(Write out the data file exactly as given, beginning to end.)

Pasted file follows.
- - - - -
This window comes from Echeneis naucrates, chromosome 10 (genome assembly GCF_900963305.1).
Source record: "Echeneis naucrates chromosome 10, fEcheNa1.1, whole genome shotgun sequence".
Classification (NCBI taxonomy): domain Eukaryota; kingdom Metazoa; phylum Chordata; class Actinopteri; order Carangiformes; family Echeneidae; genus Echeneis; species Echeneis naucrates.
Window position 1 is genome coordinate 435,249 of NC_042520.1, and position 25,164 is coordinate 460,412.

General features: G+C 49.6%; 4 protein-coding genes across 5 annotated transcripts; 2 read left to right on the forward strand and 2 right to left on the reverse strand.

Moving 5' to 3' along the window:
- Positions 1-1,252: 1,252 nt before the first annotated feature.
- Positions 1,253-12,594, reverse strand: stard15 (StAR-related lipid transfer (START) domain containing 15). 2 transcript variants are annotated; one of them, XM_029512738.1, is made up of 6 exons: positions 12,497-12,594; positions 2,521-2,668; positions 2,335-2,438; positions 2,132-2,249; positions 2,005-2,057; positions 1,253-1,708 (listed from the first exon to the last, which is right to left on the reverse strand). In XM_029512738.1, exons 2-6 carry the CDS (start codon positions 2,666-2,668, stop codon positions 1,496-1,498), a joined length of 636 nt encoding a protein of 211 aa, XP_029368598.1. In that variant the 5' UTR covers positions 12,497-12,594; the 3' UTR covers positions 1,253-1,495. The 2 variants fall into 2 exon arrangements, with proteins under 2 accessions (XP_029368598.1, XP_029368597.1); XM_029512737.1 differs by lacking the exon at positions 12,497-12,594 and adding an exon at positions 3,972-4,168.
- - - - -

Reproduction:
This window comes from Echeneis naucrates, chromosome 10 (genome assembly GCF_900963305.1).
Source record: "Echeneis naucrates chromosome 10, fEcheNa1.1, whole genome shotgun sequence".
Classification (NCBI taxonomy): domain Eukaryota; kingdom Metazoa; phylum Chordata; class Actinopteri; order Carangiformes; family Echeneidae; genus Echeneis; species Echeneis naucrates.
Window position 1 is genome coordinate 435,249 of NC_042520.1, and position 25,164 is coordinate 460,412.

General features: G+C 49.6%; 4 protein-coding genes across 5 annotated transcripts; 2 read left to right on the forward strand and 2 right to left on the reverse strand.

Moving 5' to 3' along the window:
- Positions 1-1,252: 1,252 nt before the first annotated feature.
- Positions 1,253-12,594, reverse strand: stard15 (StAR-related lipid transfer (START) domain containing 15). 2 transcript variants are annotated; one of them, XM_029512738.1, is made up of 6 exons: positions 12,497-12,594; positions 2,521-2,668; positions 2,335-2,438; positions 2,132-2,249; positions 2,005-2,057; positions 1,253-1,708 (listed from the first exon to the last, which is right to left on the reverse strand). In XM_029512738.1, exons 2-6 carry the CDS (start codon positions 2,666-2,668, stop codon positions 1,496-1,498), a joined length of 636 nt encoding a protein of 211 aa, XP_029368598.1. In that variant the 5' UTR covers positions 12,497-12,594; the 3' UTR covers positions 1,253-1,495. The 2 variants fall into 2 exon arrangements, with proteins under 2 accessions (XP_029368598.1, XP_029368597.1); XM_029512737.1 differs by lacking the exon at positions 12,497-12,594 and adding an exon at positions 3,972-4,168.